Beaujolais Nouveau 2014

From our tasting on Thursday, November 20, 2014…
On the third Thursday of November, at one minute past midnight local time, corks pop and people celebrate all over the world—Beaujolais Nouveau is available for sale.  To make this possible, the wine is shipped early and held in bonded warehouses before its release.  Nouveau is a young red wine, seven to nine weeks old, which celebrates the harvest.  Beginning about a century ago, it was shipped downriver in cask to Lyons so that city folk would have something to celebrate with.  By the 1960s, some half-million cases were made; in the 1970s, there was a race to bring the first bottle to Paris.  Things really took off in 1985, when the French wine-governing body standardized the world release time.  While the largest share stays in France, Japan is by far the major overseas consumer.Today, nearly one-third of all Beaujolais is Nouveau.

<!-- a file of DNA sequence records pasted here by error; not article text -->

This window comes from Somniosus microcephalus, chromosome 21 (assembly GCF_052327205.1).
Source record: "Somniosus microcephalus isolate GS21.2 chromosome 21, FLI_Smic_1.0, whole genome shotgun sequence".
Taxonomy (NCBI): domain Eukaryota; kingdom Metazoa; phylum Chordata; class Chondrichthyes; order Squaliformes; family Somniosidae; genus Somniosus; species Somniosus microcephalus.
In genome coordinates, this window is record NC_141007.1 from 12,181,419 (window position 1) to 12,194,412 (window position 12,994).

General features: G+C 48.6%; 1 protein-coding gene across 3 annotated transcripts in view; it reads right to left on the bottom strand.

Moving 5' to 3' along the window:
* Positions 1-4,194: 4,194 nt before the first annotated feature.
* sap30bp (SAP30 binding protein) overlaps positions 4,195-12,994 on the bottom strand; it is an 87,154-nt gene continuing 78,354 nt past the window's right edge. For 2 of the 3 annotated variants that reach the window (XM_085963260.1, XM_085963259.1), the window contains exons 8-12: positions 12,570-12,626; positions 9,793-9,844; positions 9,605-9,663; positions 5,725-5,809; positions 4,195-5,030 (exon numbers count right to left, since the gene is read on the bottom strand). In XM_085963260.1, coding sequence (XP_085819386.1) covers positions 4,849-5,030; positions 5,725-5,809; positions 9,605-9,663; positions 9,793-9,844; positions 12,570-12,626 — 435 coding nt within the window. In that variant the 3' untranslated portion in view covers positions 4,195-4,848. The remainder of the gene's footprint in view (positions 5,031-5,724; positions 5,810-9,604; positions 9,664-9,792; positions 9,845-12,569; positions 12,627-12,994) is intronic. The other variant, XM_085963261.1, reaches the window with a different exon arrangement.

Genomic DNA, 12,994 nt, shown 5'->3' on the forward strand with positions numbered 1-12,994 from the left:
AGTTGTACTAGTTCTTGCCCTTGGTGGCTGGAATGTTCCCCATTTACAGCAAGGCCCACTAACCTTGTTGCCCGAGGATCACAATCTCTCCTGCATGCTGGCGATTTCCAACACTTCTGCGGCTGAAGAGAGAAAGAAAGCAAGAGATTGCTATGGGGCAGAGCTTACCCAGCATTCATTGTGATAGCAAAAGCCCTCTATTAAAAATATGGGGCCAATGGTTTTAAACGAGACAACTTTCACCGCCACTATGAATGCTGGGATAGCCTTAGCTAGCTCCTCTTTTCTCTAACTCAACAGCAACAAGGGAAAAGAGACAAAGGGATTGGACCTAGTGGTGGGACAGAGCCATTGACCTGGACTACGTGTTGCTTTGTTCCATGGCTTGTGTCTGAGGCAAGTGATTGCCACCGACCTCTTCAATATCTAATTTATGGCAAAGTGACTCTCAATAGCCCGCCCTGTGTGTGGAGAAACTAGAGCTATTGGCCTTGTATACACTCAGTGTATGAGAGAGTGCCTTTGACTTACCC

Like all red Beaujolais, it is made from hand-harvested Gamay grapes.  The best wines are made traditionally, with ripe grapes harvested at low yields and fermented using natural yeasts and carbonic maceration.  Whole clusters are placed in closed tanks; the weight of the top grapes causes the skins of the lowest grapes to break, and normal fermentation begins. This releases CO2 and raises the temperature inside the tank, and the higher grapes begin fermenting inside their skins.  Fermentation lasts for 4-8 days, then the juice undergoes a second fermentation before it’s pressed and lightly filtered. The result is a fresh, grapey, berry-flavored wine, soft and full of fruity charm. Our fine wines are all made from sustainable or organic estate-grown fruit.  Jean-Paul Brun Terres Dorées L’Ancien Nouveau is unusual because it’s not made using carbonic maceration; instead, it’s vinified like a Burgundy (Beaujolais is technically part of Burgundy).  Natural yeast and minimal SO2 make this a pure, delicate and complex wine.  The Domaine Dupeuble Nouveau comes from an estate owned by the same family since 1512.  Soils are granitic; vines range from 50-100 years old; no chaptalization or SO2 are used in winemaking.  This is the real deal—Beaujolais as it was made 100 years ago.  Paul Durdilly Nouveau Les Grandes Coasses comes from a small, family-run estate with chalk soils and elevation unusual for Beaujolais. This distinctive, exuberant wine packs a fruity punch and is unfined and unfiltered.  Domaine de la Madone Beaujolais Villages Nouveau, made by the Bererd family, comes from another steep, high-altitude estate.  Grapes grown at higher altitudes ripen more slowly, adding to their complexity.  This is a Beaujolais-Villages property, meaning the vineyards are sited in one of the best villages in the region, further adding to its depth. Three brothers farm the old vines sustainably. This year we have a little surprise—a local wine from the 2014 harvest not made from Gamay but from a hybrid grape: Leon Millot Nouveau by Keuka Lake Vineyards.  Like the French offerings, it is easy-going and loaded with fruit and pert acidity. Beaujolais Nouveau is perfect for the Thanksgiving table, whatever you’re serving, but it’s not the only show in town.  Check out the holiday Demi-Sacs Red Feet has put together—the Gobbler, the Cellar Master, and the Locavore (highlighting Finger Lakes wine, great for out-of-town travel)!  But do your shopping early—Red Feet will be closed on Thanksgiving Day this year.